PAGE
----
A new form of attack code has come to town and it uses techniques similar to Mirai to permanently scramble Internet of Things devices.
On March 20 researchers at security shop Radware spotted the malware, dubbed Brickerbot, cropping up in honeypots it sets up across the web to lure interesting samples. In the space of four days, one honeypot logged 1,895 infection attempts by Brickbot, with the majority of attacks coming from Argentina, and a second logged 333 attempts – untraceable as they came from a Tor node.
"The Bricker Bot attack used Telnet brute force – the same exploit vector used by Mirai – to breach a victim's devices," Radware's advisory states.
"Bricker does not try to download a binary, so Radware does not have a complete list of credentials that were used for the brute force attempt, but were able to record that the first attempted username/password pair was consistently 'root'/'vizxv.'"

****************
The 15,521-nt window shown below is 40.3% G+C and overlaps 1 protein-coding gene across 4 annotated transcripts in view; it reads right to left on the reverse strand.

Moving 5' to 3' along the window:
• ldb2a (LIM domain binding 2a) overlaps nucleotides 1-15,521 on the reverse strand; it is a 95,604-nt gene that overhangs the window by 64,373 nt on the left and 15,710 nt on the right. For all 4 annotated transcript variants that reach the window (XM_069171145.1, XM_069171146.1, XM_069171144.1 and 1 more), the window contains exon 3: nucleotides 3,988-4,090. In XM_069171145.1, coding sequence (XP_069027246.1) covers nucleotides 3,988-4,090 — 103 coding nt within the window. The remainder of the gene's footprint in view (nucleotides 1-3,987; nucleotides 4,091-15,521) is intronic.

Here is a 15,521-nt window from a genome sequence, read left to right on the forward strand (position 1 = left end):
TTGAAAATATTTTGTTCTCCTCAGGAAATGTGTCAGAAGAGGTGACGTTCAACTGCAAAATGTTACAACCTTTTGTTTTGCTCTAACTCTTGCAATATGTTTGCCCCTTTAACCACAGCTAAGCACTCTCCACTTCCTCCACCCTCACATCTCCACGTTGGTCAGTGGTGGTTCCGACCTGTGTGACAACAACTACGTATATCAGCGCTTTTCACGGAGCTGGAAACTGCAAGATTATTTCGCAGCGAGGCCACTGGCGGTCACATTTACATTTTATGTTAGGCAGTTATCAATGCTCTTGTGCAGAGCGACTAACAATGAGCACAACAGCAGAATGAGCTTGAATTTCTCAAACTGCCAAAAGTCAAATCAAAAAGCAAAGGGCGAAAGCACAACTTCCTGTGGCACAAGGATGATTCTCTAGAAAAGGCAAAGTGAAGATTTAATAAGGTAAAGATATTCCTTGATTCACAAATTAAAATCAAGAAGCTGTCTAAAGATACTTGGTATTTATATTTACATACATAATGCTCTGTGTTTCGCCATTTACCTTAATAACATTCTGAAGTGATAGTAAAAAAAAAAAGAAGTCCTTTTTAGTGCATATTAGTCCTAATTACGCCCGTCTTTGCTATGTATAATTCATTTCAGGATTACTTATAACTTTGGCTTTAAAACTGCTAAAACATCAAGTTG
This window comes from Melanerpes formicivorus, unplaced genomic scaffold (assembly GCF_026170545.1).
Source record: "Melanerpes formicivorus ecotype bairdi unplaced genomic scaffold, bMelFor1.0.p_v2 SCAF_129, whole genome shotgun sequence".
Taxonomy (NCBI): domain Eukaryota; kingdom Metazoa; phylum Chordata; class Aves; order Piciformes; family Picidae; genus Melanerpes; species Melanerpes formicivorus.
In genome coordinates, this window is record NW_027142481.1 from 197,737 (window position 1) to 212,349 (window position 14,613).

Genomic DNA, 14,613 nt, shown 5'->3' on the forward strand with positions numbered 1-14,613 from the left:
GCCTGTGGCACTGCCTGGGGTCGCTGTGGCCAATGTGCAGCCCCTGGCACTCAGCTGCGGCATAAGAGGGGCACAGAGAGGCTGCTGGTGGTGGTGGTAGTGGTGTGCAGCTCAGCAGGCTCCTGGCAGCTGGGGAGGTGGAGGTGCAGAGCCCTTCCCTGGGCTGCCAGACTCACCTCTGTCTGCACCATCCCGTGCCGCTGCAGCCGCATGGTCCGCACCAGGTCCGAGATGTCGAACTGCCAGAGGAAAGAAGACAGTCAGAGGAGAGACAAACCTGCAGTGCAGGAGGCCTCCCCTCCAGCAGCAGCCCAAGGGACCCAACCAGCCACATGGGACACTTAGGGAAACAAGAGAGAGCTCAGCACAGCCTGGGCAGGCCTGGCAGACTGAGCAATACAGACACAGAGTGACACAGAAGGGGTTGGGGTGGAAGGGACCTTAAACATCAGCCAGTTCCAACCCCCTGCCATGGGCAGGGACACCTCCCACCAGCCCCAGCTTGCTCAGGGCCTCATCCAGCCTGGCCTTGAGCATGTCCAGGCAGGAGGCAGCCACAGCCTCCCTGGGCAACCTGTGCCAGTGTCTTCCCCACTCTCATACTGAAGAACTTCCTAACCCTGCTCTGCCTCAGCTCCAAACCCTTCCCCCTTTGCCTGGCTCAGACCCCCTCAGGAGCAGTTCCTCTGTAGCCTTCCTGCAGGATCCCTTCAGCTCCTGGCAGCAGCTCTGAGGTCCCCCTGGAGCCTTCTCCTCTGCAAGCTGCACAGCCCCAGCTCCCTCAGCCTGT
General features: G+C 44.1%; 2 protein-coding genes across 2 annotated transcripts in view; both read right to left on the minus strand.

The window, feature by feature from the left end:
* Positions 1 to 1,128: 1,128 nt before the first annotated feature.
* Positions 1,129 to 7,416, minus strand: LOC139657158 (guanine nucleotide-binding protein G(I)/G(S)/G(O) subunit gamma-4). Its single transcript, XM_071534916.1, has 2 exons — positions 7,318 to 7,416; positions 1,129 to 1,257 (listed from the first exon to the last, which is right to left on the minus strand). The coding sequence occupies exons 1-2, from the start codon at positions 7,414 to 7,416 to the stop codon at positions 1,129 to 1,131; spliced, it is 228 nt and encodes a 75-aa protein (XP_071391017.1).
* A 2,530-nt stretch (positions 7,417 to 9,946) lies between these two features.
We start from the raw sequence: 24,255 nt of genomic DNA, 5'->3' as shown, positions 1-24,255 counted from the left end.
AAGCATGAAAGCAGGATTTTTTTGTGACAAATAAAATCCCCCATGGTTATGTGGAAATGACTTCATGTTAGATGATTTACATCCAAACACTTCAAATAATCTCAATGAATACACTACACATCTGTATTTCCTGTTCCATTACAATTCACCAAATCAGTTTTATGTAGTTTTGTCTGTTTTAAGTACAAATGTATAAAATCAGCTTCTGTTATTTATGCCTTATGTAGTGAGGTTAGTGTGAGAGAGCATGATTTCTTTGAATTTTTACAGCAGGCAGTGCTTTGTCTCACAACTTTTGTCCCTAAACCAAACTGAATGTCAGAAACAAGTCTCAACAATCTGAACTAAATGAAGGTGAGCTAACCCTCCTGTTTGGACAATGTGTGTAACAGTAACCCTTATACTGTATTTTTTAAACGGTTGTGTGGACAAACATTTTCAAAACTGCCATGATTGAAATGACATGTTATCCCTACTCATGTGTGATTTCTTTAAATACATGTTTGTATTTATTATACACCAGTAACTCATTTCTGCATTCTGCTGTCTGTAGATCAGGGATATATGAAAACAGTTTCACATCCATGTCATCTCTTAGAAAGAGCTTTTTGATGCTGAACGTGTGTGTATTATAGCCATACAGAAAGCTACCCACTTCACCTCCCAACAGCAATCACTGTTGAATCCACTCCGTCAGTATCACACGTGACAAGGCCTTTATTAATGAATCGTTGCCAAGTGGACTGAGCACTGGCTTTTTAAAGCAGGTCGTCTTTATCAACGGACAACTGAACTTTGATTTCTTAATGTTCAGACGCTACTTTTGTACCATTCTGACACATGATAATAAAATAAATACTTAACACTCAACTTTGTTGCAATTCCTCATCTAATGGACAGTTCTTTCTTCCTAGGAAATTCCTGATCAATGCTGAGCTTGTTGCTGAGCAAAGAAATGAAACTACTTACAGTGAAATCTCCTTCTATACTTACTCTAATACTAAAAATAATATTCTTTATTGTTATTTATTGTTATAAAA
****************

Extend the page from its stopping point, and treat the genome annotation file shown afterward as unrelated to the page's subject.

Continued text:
The malware targets Linux-based IoT devices running the BusyBox toolkit, and seems to have a particular affinity for Ubiquiti network devices, which have their own security issues. Once inside the operating system, the code starts to scramble the onboard memory using rm -rf /* and disabling TCP timestamps, as well as limiting the max number of kernel threads to one.
Brickerbot then flushes all iptables firewall and NAT rules and adds a rule to drop all outgoing packets. Finally it tries to wipe all code on the affected devices and render them useless – a permanent denial of service.
To block the attack, the key factor is disabling Telnet and changing the device's factory-set passwords. Radware also recommends using intrusion prevention systems to lock down devices